Goods such as wine, tea, tobacco, and spirits all attracted an import duty. These goods were all available cheaply from nearby France and Holland by boat. The Carter brothers owned two large vessels, a 19-gun cutter and a 20-gun lugger with around thirty crew onboard each ship. Combined with an excellent reputation as sailors, a quick sail over to Europe to collect items and smuggle them back onto Cornish shores made for an easy business proposition.
Historians claim the Carter brothers were noble and honest smugglers, as much as that is a contradiction in terms. Being Methodists, John Carter and his brothers would deal honestly with their counterparts, with a close network of Cornishmen able to rely upon and trust the Carters. It was thought that if you did business with the Carters, you could depend on a fair deal. Swearing was even barred onboard their vessels. Seemingly it was the taxman who was their foe, and it was the fact the Carters took an immoral view over taxation which meant they were able to justify their smuggling activities to themselves and their loyal followers.
Although much of their activity was somewhat tamer than a typical pirate film, cannon fire and raging sea battles did take place. The Carters and their loyal followers had numerous encounters with the customs vessels and on land. That said, historians believe a strange truce existed for the most part between the smuggling operation and customs. In large part, this is put down to the high regard the Carters were held amongst the Cornish, combined with the disregard and poor pay for the customs authority workers.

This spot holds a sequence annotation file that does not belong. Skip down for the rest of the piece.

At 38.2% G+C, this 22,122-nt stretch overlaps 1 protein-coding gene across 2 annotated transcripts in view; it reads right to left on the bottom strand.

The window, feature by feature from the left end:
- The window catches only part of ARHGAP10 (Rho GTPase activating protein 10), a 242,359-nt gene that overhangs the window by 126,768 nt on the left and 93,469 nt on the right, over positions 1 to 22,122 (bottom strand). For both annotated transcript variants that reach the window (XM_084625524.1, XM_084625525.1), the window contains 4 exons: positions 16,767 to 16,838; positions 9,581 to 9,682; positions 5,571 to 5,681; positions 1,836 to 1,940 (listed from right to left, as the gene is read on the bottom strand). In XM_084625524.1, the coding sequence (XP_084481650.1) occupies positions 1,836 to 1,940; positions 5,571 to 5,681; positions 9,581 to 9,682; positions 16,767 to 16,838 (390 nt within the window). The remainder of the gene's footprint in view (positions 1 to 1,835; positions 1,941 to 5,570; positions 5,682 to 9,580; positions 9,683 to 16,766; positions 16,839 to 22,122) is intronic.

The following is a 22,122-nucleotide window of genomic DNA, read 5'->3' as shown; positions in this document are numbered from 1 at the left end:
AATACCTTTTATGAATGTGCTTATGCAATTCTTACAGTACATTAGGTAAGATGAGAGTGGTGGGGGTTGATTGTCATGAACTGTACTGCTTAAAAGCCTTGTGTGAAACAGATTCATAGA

The fate of the Carter empire is somewhat unknown, as John Carter seemed to disappear from the scene, with no mentions of his name in the records after 1807. In 1825 a Coastguard Station was built at Prussia Cove to signal the end of smuggling indeed. Also, by that time mining had well and truly arrived in Cornwall, bringing a new wealth to the land, and with it less appetite for swashbuckling, seaborne piracy. However, the memory of John Carter and his family empire lives on, with the cove at the centre of his smuggling empire, Prussia Cove maintaining the name to this day. There is even a play called ‘The King of Prussia’ written by Cornish playwright, Nick Darke in 1996 based on the life of John Carter. If you have ever visited Holywell Bay in Cornwall, you cannot have missed the landmark of two gigantic rocks located off the beach. These landmark rocks are known by two names, Gull Rocks, or often, Carter’s Rocks, named after the Carter brothers.
So, while the Carter brothers may not necessarily match the pirate portrayed by Johnny Depp in the Pirates if the Caribbean, they did rule the Cornish smuggling trade and John Carter indeed was the King of Prussia. What is remarkable is that this smuggling and piracy was engrained in Cornish society, with much of the Cornish population complicit and supportive of this trade. It seems even in the 18th Century, getting one over the taxman was popular with the masses!
If you want to explore some more of the fascinating Cornish history and heritage, discover the Cornwall Discovered History and Heritage tours. Cornwall has a unique history, not seen elsewhere in Britain. Explore this while taking in the incredible vistas and eating fresh Cornish delicacies on a Cornwall Discovered experience day in Cornwall.